Monday, 8 November 2010

Southwark Bridge to Queen Street. Plant pots and barriers coming soon

Queen St as it used to look
Some months ago, Transport for London spent £250,000 or so improving the pedestrian and cycle crossing between Southwark Bridge and Queen Street. I first wrote about this here.

I'd argue that the the old juntion was pretty nasty. Pedestrians had to cross in cattle pens. People on bikes had to weave between a fence and some railings.

Queen St as it is now
What that money did was to replace a fairly people-unfriendly junction with a rather more user-friendly junction.

This is what the design looks like now. It is much easier to cross as both a pedestrian and on a bicycle. Certainly, the big lump of paving over on the western side (left side of this picture) isn't hugely attractive but the scheme works. It can also cope better with the fairly large number of cycles that queue here at rush hour to access Southwark Bridge to the south (the superhighway design at the north end of the bridge leaves a lot to be desired but I'm not going to cover here).

Queen St with gates and potplants coming soon
So, you'd think the City might be content to leave it alone? No chance of that. Apparently, there's a lot of conflict between people on foot and people on pedal cycles here. Myself, I'd say the conflict here is actually between people in motor vehicles who get several lanes to themselves and the priority traffic light phasing vs everyone else who's not in a car. But, not the City. They want to spend, and have approved, as far as I know, a further £184,000 on :

"proposals aimed at reducing conflict between cyclists and pedestrians and measures to reduce cycle speeds. Proposals include the introduction of carefully positioned planters, together with associated paving and other street furniture and the introduction of a raised area of carriageway on the north side of the space."
Queen St slightly further north as it is now

What that means in reality is more of this: Welcome to the City of London on your bicycle. Once you've crossed the motorway on Upper Thames Street, welcome into a shared space where your path is aided by a giant gate. Then you can dodge some plant pots and then worry about where to cycle so as not to knock off pedestrians.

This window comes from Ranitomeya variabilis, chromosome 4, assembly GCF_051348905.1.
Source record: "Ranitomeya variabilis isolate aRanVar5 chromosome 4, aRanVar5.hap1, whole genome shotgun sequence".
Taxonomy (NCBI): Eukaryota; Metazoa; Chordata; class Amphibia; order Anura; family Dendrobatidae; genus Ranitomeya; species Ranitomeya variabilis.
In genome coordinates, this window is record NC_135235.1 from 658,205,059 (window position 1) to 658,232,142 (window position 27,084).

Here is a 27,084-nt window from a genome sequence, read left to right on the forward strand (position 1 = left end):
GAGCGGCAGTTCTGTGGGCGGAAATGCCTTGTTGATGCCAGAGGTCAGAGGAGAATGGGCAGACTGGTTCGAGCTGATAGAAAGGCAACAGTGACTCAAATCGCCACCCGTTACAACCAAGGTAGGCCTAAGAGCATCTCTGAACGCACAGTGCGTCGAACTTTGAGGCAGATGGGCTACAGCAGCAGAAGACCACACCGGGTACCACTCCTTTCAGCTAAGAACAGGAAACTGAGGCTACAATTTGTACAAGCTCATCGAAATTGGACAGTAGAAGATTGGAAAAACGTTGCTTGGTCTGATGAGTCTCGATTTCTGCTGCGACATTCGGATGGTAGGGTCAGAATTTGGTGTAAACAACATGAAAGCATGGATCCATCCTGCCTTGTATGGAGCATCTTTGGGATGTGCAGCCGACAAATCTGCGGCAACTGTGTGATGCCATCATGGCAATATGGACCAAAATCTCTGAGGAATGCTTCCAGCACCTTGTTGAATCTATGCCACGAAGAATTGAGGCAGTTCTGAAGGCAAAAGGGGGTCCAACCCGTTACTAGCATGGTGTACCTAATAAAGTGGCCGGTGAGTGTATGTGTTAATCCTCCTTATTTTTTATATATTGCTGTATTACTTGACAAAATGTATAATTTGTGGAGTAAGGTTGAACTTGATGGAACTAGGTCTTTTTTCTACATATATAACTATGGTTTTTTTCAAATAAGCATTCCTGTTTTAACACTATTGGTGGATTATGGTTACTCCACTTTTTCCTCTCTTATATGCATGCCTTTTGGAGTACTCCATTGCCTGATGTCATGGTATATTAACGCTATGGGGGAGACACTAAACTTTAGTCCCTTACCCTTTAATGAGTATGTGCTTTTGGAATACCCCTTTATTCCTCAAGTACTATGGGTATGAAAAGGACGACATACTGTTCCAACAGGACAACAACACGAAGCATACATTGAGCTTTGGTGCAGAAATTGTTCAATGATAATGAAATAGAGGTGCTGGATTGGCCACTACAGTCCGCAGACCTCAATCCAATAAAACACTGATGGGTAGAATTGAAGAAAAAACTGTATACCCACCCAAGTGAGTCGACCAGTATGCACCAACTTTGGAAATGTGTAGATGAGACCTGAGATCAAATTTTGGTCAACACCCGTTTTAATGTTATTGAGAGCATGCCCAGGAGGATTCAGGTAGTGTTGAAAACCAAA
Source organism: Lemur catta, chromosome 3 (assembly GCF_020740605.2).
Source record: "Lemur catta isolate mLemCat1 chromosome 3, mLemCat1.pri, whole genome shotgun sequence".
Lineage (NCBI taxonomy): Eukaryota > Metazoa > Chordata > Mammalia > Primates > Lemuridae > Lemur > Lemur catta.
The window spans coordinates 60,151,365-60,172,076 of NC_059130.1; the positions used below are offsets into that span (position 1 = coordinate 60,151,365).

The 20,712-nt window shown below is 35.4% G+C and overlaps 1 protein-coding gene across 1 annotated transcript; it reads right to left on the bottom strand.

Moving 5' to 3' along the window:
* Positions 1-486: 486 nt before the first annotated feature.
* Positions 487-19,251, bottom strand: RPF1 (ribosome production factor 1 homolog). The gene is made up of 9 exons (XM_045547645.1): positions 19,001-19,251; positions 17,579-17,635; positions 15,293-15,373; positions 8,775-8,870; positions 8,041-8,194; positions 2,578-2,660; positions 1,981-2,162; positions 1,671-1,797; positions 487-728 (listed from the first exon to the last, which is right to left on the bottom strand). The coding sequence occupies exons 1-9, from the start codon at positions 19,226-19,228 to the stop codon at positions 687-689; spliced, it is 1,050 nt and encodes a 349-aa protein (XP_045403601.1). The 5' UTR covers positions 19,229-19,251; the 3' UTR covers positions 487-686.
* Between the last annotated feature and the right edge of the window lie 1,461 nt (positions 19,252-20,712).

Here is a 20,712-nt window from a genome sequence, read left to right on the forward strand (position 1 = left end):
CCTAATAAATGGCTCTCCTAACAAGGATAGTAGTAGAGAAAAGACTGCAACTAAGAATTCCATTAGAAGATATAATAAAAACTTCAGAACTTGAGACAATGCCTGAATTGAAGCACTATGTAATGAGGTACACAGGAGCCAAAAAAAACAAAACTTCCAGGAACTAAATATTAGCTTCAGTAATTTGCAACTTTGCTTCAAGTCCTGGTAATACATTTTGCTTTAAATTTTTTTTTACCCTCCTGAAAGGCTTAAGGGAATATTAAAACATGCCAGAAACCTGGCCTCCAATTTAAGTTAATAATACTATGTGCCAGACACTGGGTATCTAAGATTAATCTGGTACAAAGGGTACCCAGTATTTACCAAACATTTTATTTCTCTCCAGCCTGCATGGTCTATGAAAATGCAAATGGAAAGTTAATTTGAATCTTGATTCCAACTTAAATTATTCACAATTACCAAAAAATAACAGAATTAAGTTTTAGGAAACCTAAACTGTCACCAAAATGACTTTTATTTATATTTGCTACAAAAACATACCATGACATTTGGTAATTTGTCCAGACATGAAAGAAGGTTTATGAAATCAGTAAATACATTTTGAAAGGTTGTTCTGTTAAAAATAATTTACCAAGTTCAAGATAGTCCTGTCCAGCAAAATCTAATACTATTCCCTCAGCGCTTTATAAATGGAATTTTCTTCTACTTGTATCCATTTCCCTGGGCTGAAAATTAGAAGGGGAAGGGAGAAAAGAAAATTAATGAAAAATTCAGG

Shared space. Germany's version.
Here's how the Germans would design a space like this. Here's a crossing in the centre of Berlin, near the main shopping area. Clear, marked cycle route. Shared with pedestrians, yes, but clear and easy to follow. No gates. No pot plants.
London's politicians clearly have an issue with cyclists going too fast. They don't seem to have much of an issue with motor vehicles going too fast. The City has resisted a 20mph zone for years, for example. But they'll happily put people on foot and bikes in the same space, make them compete for a fraction of the space given to motor vehicles and then force people to cycle like space invaders dodging plant pots.
I noticed in my correspondence with Kate Hoey MP that her problem was 'commuter cyclists'. And it's kind of true. I hear that sort of attitude again and again within the City as well. Locals hate people in lycra with helmets cutting them up and cycling too fast. That is what people perceive as 'cyclists'. There's an excellent piece on At War with the Motorist here about the 'cyclist'.